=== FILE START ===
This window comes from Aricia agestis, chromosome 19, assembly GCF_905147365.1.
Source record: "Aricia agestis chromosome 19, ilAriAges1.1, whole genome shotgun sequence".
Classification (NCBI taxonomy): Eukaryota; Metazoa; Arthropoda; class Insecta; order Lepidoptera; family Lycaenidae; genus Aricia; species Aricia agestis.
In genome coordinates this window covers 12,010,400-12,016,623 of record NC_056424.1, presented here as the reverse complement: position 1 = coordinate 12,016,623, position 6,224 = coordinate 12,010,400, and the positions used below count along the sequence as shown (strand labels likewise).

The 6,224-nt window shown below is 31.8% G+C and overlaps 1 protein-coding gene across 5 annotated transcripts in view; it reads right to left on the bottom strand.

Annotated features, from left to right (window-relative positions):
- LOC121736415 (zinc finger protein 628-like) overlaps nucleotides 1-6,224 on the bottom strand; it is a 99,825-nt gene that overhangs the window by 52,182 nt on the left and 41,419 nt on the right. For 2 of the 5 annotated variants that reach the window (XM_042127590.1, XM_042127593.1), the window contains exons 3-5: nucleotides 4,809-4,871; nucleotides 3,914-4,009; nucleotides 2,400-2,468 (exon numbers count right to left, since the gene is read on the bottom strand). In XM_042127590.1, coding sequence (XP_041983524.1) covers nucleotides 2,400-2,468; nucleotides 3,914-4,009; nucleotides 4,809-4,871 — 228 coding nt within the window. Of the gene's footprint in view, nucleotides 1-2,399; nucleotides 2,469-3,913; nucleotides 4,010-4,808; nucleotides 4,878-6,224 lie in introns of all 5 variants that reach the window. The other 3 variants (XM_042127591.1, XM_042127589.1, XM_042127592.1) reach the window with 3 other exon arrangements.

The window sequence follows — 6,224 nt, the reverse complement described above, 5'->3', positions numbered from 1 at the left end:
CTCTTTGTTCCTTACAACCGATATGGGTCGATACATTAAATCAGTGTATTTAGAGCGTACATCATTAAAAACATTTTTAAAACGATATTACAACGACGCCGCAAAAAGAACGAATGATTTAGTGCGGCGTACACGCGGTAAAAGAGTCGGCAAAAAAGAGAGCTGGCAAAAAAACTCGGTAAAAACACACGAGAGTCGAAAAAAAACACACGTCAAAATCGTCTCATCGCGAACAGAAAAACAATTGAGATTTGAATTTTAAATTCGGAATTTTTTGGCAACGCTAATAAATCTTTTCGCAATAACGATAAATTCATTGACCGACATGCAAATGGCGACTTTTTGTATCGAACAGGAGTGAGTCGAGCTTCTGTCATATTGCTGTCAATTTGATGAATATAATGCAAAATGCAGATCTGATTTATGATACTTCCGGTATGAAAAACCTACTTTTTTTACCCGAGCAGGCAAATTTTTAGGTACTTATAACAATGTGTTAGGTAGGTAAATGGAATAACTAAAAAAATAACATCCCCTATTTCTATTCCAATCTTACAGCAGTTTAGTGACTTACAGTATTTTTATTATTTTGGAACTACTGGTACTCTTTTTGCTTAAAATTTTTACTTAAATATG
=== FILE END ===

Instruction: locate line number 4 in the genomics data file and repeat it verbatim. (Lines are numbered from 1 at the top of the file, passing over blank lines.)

In genome coordinates this window covers 12,010,400-12,016,623 of record NC_056424.1, presented here as the reverse complement: position 1 = coordinate 12,016,623, position 6,224 = coordinate 12,010,400, and the positions used below count along the sequence as shown (strand labels likewise).